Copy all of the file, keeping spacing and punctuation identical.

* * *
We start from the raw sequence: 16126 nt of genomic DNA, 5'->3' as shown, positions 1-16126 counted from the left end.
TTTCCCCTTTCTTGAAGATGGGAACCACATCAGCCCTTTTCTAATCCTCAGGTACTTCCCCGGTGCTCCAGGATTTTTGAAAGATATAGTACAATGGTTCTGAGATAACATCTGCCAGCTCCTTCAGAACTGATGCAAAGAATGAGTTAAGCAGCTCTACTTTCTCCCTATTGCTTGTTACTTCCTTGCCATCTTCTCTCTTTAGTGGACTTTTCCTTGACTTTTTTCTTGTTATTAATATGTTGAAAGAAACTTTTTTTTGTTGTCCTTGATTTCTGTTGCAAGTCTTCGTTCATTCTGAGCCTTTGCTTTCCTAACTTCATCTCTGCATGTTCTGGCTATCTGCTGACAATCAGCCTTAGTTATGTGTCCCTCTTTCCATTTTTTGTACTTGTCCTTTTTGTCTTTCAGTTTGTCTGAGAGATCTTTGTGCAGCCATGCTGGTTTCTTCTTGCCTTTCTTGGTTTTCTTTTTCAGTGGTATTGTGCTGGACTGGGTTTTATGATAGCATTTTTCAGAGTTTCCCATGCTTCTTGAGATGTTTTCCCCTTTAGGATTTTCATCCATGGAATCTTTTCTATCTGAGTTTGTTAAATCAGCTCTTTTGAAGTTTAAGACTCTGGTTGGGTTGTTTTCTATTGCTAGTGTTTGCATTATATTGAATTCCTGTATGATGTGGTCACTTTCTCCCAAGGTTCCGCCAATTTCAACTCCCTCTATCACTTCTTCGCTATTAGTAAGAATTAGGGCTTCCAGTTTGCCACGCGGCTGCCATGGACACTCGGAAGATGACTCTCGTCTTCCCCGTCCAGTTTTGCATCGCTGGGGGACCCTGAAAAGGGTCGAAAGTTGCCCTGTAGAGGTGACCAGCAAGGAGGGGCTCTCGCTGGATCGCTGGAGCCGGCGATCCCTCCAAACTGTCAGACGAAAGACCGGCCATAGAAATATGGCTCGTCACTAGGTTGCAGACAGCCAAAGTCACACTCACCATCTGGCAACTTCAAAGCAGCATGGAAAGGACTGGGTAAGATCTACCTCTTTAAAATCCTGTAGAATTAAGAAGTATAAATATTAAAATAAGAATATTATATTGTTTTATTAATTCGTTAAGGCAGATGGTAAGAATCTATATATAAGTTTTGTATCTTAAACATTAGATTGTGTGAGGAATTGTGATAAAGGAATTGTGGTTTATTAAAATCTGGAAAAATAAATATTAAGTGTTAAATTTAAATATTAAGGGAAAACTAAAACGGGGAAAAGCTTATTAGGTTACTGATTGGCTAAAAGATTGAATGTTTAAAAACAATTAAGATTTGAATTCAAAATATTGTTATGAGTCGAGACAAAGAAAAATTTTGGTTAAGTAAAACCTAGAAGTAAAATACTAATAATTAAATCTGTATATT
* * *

We start from the raw sequence: 16126 nt of genomic DNA, 5'->3' as shown, positions 1-16126 counted from the left end.
TTTCCCCTTTCTTGAAGATGGGAACCACATCAGCCCTTTTCTAATCCTCAGGTACTTCCCCGGTGCTCCAGGATTTTTGAAAGATATAGTACAATGGTTCTGAGATAACATCTGCCAGCTCCTTCAGAACTGATGCAAAGAATGAGTTAAGCAGCTCTACTTTCTCCCTATTGCTTGTTACTTCCTTGCCATCTTCTCTCTTTAGTGGACTTTTCCTTGACTTTTTTCTTGTTATTAATATGTTGAAAGAAACTTTTTTTTGTTGTCCTTGATTTCTGTTGCAAGTCTTCGTTCATTCTGAGCCTTTGCTTTCCTAACTTCATCTCTGCATGTTCTGGCTATCTGCTGACAATCAGCCTTAGTTATGTGTCCCTCTTTCCATTTTTTGTACTTGTCCTTTTTGTCTTTCAGTTTGTCTGAGAGATCTTTGTGCAGCCATGCTGGTTTCTTCTTGCCTTTCTTGGTTTTCTTTTTCAGTGGTATTGTGCTGGACTGGGTTTTATGATAGCATTTTTCAGAGTTTCCCATGCTTCTTGAGATGTTTTCCCCTTTAGGATTTTCATCCATGGAATCTTTTCTATCTGAGTTTGTTAAATCAGCTCTTTTGAAGTTTAAGACTCTGGTTGGGTTGTTTTCTATTGCTAGTGTTTGCATTATATTGAATTCCTGTATGATGTGGTCACTTTCTCCCAAGGTTCCGCCAATTTCAACTCCCTCTATCACTTCTTCGCTATTAGTAAGAATTAGGGCTTCCAGTTTGCCACGCGGCTGCCATGGACACTCGGAAGATGACTCTCGTCTTCCCCGTCCAGTTTTGCATCGCTGGGGGACCCTGAAAAGGGTCGAAAGTTGCCCTGTAGAGGTGACCAGCAAGGAGGGGCTCTCGCTGGATCGCTGGAGCCGGCGATCCCTCCAAACTGTCAGACGAAAGACCGGCCATAGAAATATGGCTCGTCACTAGGTTGCAGACAGCCAAAGTCACACTCACCATCTGGCAACTTCAAAGCAGCATGGAAAGGACTGGGTAAGATCTACCTCTTTAAAATCCTGTAGAATTAAGAAGTATAAATATTAAAATAAGAATATTATATTGTTTTATTAATTCGTTAAGGCAGATGGTAAGAATCTATATATAAGTTTTGTATCTTAAACATTAGATTGTGTGAGGAATTGTGATAAAGGAATTGTGGTTTATTAAAATCTGGAAAAATAAATATTAAGTGTTAAATTTAAATATTAAGGGAAAACTAAAACGGGGAAAAGCTTATTAGGTTACTGATTGGCTAAAAGATTGAATGTTTAAAAACAATTAAGATTTGAATTCAAAATATTGTTATGAGTCGAGACAAAGAAAAATTTTGGTTAAGTAAAACCTAGAAGTAAAATACTAATAATTAAATCTGTATATT